It’s been hard to keep track of the latest developments surrounding the turbulent Iran nuclear talks in recent months.
Mostly, the talks – which resumed in April 2021 – have appeared to be on the verge of collapse, though there have been recent indications of a breakthrough. This week, Iran’s nuclear negotiator said that a deal with the Europeans and Americans is “closer” than ever, but we’ve watched this movie before. Is it different this time?
What’s the Iran nuclear deal again? Brokered by the Obama administration in 2015, the deal aims to give Iran some economic sanction relief – freeing up billions of dollars in oil and gas revenue – in exchange for Tehran agreeing to place temporary curbs on its nuclear enrichment program, which Washington says is being developed for nefarious reasons.
The agreement remained intact until 2018 when former President Trump ditched the deal that he called “laughable.” Iran said that it was doing its part to honor the deal’s terms, but Israeli spies revealed additional uranium enrichment at several undeclared sites in Iran, giving rise to a still ongoing probe by the UN’s International Atomic Energy Agency.
So, what are the deal’s remaining sticking points? The hurdles are high ones. The Iranians want the IAEA to close the years-long UN probe as a precondition to getting the deal back on track. But that isn’t Washington's concession to make because the IAEA is an independent body.
The Iranians also want guarantees that the US will make good on its promise of economic relief, and wants guarantees that Iran will be provided with financial compensation for any flip-flops in US policy. Moreover, in the absence of full guarantees, Iran wants to leave its centrifuge levels intact so that it can return to its current activities if the US walks away again.
Washington, for its part, wants Tehran to stop making demands that go beyond the original deal, and to sign the existing offer on the dotted line.
What’s at stake for both sides?
For Iran, the deal would be a game-changer. Lifting sanctions on its oil exports could allow the energy behemoth to reap an additional $80 million per day, according to some estimates. Access to international markets and foreign financial reserves would allow Tehran to prop up its ailing currency and better tackle chronic inflation.
What’s more, a revival of the nuclear deal could allow Tehran, long deemed an international pariah, to slowly reintegrate itself into the international community.
For the US, it’s more of a mixed bag. A return to the 2015 deal would freeze Iran’s already-advanced nuclear program and prevent Tehran from changing the global nuclear balance of power – for now.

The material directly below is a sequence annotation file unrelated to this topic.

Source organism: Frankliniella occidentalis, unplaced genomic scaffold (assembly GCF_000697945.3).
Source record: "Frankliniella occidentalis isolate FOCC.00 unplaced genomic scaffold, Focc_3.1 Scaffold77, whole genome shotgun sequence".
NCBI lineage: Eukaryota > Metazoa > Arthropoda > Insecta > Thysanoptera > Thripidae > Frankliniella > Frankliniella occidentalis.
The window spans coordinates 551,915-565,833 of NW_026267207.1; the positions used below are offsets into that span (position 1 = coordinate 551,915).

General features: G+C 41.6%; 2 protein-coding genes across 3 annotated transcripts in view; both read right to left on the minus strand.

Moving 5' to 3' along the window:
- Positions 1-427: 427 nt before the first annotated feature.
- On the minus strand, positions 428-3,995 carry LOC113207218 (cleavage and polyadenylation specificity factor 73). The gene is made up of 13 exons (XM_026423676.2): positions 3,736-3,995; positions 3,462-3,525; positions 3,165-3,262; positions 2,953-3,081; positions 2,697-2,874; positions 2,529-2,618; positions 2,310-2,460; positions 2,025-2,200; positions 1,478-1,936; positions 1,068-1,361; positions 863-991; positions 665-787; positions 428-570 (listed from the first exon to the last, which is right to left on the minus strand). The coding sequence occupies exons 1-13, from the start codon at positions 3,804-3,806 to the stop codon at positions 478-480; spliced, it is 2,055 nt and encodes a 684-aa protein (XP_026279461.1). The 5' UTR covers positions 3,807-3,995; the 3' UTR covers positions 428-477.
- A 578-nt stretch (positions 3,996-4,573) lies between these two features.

Crucially, it would prevent Iran from launching a nuclear attack on Israel, a US ally, in the near term, and dramatically reduce the likelihood of Washington and Tehran fighting it out. In short: it buys the US more time.
But time is of the essence, says Henry Rome, Eurasia Group’s deputy director of research and Iran analyst. “The longer Iran exceeds the deal’s limits, the greater nuclear knowledge and experience it can gain — which not only presents immediate risks but also whittles away the nonproliferation benefits of a future agreement.”
For President Biden, meanwhile, the politics are complex. Reviving the nuclear deal would allow him to follow through on a key foreign policy promise. It would also enable his administration to divert attention away from Iran to areas of greater priority – like China and Russia’s war in Ukraine. Also, American voters love a “winner,” and Biden would certainly spin this as a show of American strength and resolve.
However, if Biden is perceived as caving to Iranian demands – a narrative Republicans will run wild with – that might not bode well for Democrats ahead of midterm elections this November.
Finally, there’s the oil of it all. Since Russia’s war in Ukraine sent energy prices surging, the US has been looking for additional supplies wherever it can find them. Global oil prices have already eased this week as the prospect of a draft nuclear agreement began to loom large.
“A deal would trigger the return of sizable volumes of Iranian crude to the market, which would be a bearish factor for prices,” Rome says, referring to the estimated one million barrels a day of Iranian petroleum exports that could be on the market within a few months of a nuclear deal. Still, Rome does not believe that “that concerns over oil prices will drive the Biden administration to make further concessions.”
So, what happens now? “I don’t think it’s ‘now or never,’ only because it’s been ‘now or never’ for a long time – and yet negotiations continue,” Rome says, adding that “as long as Iran continues to remain engaged, there is a low likelihood that the West would put its foot down and end the talks.”